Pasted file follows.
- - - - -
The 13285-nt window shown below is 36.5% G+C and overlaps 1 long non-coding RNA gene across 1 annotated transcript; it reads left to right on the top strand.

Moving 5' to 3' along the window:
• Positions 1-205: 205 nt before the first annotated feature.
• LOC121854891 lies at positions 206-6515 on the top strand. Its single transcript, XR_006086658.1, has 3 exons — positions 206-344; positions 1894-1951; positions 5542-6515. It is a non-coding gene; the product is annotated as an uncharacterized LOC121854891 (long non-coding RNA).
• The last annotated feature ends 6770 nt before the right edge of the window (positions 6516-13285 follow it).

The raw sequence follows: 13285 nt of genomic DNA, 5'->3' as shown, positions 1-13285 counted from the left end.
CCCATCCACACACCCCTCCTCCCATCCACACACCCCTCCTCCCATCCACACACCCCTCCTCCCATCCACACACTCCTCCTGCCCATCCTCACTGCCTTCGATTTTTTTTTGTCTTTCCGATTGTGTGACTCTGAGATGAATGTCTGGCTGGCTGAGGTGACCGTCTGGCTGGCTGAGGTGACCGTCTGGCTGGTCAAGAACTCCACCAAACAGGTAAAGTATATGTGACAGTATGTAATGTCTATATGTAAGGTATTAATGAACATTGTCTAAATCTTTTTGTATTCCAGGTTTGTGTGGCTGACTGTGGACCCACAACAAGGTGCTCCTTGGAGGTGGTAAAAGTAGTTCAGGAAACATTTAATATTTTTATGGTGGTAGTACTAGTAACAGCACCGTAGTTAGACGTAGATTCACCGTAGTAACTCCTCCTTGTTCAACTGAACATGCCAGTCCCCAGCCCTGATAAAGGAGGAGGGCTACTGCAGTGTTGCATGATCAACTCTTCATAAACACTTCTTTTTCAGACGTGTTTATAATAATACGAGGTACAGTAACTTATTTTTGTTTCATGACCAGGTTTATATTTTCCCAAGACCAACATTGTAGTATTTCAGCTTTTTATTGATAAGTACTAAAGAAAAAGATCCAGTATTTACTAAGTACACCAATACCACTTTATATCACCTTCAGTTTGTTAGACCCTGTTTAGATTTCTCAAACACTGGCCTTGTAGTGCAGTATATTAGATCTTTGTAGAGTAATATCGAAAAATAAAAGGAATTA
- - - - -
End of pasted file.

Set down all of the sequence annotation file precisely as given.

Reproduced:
The 13285-nt window shown below is 36.5% G+C and overlaps 1 long non-coding RNA gene across 1 annotated transcript; it reads left to right on the top strand.

Moving 5' to 3' along the window:
• Positions 1-205: 205 nt before the first annotated feature.
• LOC121854891 lies at positions 206-6515 on the top strand. Its single transcript, XR_006086658.1, has 3 exons — positions 206-344; positions 1894-1951; positions 5542-6515. It is a non-coding gene; the product is annotated as an uncharacterized LOC121854891 (long non-coding RNA).
• The last annotated feature ends 6770 nt before the right edge of the window (positions 6516-13285 follow it).

The raw sequence follows: 13285 nt of genomic DNA, 5'->3' as shown, positions 1-13285 counted from the left end.
CCCATCCACACACCCCTCCTCCCATCCACACACCCCTCCTCCCATCCACACACCCCTCCTCCCATCCACACACTCCTCCTGCCCATCCTCACTGCCTTCGATTTTTTTTTGTCTTTCCGATTGTGTGACTCTGAGATGAATGTCTGGCTGGCTGAGGTGACCGTCTGGCTGGCTGAGGTGACCGTCTGGCTGGTCAAGAACTCCACCAAACAGGTAAAGTATATGTGACAGTATGTAATGTCTATATGTAAGGTATTAATGAACATTGTCTAAATCTTTTTGTATTCCAGGTTTGTGTGGCTGACTGTGGACCCACAACAAGGTGCTCCTTGGAGGTGGTAAAAGTAGTTCAGGAAACATTTAATATTTTTATGGTGGTAGTACTAGTAACAGCACCGTAGTTAGACGTAGATTCACCGTAGTAACTCCTCCTTGTTCAACTGAACATGCCAGTCCCCAGCCCTGATAAAGGAGGAGGGCTACTGCAGTGTTGCATGATCAACTCTTCATAAACACTTCTTTTTCAGACGTGTTTATAATAATACGAGGTACAGTAACTTATTTTTGTTTCATGACCAGGTTTATATTTTCCCAAGACCAACATTGTAGTATTTCAGCTTTTTATTGATAAGTACTAAAGAAAAAGATCCAGTATTTACTAAGTACACCAATACCACTTTATATCACCTTCAGTTTGTTAGACCCTGTTTAGATTTCTCAAACACTGGCCTTGTAGTGCAGTATATTAGATCTTTGTAGAGTAATATCGAAAAATAAAAGGAATTA